A worldwide boom in herbal medicine could destroy thousands of plant species and jeopardize the health of millions of people in developing countries, according to a forthcoming study reported in New Scientist.
Alan Hamilton, a plant specialist from the global environment network WWF who is also a member of the World Conservation Union’s Medicinal Plants Specialist Group, said the popularity of herbal remedies is threatening to wipe out up to 10,000 species of wild plants.
The market for herbal remedies has doubled in the past decade and is now worth ?11 billion, he said.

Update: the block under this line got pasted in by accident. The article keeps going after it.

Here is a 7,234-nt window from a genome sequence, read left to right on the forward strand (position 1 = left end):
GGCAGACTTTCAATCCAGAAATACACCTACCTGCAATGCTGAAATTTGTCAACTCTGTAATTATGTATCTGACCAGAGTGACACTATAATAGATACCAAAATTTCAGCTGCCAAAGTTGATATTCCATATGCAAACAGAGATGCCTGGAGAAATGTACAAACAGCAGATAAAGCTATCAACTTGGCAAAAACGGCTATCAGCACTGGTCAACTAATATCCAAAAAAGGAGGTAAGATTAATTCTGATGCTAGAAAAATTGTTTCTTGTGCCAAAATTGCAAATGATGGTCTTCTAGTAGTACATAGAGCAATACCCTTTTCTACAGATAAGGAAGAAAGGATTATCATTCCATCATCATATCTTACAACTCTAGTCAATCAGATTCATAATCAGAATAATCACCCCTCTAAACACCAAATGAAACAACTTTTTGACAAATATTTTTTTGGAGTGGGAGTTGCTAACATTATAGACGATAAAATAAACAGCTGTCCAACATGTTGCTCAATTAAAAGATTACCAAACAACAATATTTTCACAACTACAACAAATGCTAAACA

Popular species under threat include the tetu lakda tree, which is used for anti-cancer drugs, and saw-wort, from India, used for skin disorders.
Also include the African cherry, the bark of which is popular in Europe as a treatment for prostate enlargement.